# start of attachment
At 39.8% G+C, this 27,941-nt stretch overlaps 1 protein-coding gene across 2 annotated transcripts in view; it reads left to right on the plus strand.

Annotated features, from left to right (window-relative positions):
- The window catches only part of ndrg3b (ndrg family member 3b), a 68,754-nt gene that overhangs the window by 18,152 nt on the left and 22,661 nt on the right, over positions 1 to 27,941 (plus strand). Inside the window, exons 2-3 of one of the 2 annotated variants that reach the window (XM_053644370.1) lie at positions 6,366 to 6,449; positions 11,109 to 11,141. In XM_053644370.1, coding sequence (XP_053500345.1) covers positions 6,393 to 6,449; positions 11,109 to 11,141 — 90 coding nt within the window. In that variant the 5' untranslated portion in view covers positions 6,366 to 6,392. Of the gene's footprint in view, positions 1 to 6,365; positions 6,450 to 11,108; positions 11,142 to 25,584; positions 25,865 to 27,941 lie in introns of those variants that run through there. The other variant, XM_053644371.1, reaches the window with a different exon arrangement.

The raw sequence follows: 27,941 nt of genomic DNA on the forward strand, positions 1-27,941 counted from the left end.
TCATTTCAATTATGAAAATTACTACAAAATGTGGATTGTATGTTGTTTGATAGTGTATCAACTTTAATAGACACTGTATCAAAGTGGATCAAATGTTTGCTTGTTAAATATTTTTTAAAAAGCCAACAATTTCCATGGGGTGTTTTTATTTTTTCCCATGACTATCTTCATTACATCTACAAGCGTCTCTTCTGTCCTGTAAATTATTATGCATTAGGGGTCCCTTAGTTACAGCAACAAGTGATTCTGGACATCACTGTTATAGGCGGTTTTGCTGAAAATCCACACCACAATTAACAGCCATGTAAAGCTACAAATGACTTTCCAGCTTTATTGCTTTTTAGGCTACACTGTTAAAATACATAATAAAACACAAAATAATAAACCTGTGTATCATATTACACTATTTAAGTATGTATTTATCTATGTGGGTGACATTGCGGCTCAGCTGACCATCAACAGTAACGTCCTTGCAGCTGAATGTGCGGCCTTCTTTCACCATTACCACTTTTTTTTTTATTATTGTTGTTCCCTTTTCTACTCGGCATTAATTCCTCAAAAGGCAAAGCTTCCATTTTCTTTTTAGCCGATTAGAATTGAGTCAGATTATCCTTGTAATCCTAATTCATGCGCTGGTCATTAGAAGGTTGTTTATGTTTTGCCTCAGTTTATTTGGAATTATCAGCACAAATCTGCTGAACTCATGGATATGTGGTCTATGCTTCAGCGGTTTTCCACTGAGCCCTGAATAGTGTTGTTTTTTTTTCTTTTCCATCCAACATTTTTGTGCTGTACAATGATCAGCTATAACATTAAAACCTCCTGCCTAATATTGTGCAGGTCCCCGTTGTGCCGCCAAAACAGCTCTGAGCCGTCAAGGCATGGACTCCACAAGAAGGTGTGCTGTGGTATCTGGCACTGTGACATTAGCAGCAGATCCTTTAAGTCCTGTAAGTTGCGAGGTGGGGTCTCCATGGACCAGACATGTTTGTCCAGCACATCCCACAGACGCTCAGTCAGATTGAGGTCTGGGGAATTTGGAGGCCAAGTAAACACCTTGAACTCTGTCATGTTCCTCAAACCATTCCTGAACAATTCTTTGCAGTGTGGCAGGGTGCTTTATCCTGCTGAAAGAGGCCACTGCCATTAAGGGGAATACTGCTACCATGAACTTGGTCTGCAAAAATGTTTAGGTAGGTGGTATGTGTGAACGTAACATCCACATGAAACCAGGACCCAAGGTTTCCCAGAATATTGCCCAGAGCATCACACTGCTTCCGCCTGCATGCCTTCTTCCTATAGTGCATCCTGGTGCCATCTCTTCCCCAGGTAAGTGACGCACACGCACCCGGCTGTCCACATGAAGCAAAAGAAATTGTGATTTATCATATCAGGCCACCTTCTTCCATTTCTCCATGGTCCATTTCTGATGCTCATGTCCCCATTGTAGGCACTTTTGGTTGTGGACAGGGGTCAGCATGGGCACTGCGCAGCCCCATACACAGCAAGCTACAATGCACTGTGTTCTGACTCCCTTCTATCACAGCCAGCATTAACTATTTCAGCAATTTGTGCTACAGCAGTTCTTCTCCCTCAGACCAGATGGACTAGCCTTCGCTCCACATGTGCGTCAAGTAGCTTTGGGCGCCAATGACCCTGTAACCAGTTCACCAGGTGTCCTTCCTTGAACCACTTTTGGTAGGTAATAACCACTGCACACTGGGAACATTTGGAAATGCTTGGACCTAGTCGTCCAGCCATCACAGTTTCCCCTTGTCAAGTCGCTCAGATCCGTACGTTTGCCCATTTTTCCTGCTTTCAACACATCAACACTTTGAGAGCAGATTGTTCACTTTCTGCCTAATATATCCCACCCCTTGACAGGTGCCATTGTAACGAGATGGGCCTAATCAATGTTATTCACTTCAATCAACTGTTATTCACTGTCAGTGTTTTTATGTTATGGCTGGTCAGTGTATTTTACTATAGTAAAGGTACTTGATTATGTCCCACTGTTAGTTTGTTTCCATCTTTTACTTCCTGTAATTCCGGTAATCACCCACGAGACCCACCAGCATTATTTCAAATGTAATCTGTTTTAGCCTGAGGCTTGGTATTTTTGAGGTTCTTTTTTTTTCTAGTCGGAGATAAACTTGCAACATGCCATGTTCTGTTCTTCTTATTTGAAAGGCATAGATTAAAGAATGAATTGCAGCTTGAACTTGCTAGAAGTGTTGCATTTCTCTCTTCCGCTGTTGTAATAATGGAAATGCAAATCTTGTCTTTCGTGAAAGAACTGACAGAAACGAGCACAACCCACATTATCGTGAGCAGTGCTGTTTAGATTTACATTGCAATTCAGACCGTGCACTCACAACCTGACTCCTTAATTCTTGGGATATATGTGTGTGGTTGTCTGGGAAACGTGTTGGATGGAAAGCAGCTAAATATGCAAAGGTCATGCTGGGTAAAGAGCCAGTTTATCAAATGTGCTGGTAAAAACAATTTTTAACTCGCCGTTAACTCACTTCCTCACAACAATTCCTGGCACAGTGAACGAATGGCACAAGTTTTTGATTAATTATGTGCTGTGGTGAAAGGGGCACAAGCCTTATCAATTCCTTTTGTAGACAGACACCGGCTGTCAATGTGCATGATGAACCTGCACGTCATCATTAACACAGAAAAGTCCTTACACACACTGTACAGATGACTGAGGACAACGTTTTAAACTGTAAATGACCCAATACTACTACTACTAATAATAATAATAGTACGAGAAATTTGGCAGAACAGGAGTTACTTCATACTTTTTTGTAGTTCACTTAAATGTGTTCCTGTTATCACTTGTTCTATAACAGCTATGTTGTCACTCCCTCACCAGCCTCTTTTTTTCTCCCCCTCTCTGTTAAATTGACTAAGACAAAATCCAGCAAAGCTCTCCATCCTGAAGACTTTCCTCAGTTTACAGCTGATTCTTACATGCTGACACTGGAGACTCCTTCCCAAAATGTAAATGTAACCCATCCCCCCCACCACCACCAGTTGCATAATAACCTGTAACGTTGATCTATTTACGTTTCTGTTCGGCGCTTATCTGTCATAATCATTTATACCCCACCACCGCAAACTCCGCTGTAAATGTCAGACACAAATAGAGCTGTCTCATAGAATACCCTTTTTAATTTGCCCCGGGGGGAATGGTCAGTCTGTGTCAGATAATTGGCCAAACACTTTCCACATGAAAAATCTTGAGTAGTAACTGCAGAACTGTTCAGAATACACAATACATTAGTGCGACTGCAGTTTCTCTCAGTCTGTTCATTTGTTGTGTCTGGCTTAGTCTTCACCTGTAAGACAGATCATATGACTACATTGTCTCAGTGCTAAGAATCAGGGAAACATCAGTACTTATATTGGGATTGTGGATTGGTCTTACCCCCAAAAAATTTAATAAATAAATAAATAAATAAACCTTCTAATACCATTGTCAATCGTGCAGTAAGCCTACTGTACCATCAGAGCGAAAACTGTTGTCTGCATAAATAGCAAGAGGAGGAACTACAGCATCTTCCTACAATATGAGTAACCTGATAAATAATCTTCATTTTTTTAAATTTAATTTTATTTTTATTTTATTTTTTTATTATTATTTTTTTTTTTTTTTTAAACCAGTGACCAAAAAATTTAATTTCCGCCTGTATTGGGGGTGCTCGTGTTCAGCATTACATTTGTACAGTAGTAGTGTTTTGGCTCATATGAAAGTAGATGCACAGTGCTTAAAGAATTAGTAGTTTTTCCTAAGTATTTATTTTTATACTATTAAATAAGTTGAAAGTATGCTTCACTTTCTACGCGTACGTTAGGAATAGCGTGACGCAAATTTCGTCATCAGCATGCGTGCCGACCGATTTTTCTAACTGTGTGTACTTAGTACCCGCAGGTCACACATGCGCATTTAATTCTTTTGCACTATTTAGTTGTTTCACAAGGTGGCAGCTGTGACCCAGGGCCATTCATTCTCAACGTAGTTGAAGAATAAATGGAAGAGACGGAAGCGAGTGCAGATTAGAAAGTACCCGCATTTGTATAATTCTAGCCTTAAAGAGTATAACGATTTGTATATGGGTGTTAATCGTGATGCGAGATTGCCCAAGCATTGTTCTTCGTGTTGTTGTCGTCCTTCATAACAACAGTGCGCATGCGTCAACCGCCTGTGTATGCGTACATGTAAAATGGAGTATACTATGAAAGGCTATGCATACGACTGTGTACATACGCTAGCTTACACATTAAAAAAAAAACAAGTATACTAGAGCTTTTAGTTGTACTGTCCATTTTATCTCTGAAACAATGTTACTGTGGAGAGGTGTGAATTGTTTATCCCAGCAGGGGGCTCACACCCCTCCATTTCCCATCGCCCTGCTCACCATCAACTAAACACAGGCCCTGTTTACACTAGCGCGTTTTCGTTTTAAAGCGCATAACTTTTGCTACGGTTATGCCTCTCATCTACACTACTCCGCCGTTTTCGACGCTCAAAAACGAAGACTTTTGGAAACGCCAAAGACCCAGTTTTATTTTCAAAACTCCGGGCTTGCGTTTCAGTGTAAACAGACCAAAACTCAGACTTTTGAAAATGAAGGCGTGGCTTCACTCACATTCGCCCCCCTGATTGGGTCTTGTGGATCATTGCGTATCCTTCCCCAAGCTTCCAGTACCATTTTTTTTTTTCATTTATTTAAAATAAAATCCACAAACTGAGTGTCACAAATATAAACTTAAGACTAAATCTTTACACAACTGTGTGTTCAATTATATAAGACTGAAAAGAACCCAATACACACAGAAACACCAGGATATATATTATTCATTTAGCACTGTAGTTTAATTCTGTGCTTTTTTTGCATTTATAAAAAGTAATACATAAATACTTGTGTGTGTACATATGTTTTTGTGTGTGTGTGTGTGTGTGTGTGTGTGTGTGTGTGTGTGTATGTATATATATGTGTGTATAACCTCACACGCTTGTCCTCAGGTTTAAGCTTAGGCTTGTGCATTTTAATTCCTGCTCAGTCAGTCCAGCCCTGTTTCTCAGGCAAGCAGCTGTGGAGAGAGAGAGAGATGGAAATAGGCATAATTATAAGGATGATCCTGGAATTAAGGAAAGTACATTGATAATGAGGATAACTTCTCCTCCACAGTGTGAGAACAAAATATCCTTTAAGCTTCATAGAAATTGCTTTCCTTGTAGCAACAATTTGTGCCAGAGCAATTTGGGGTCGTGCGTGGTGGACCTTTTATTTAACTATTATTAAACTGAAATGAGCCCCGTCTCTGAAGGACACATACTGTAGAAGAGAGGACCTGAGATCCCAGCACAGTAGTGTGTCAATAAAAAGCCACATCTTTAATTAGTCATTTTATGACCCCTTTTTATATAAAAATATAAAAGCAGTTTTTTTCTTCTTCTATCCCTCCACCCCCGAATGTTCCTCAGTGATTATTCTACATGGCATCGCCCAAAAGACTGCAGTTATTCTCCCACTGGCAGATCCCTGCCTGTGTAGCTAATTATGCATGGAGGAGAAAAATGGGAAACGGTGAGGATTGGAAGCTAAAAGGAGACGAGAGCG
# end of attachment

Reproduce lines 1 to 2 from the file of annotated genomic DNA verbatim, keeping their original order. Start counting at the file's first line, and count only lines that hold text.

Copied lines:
At 39.8% G+C, this 27,941-nt stretch overlaps 1 protein-coding gene across 2 annotated transcripts in view; it reads left to right on the plus strand.

Annotated features, from left to right (window-relative positions):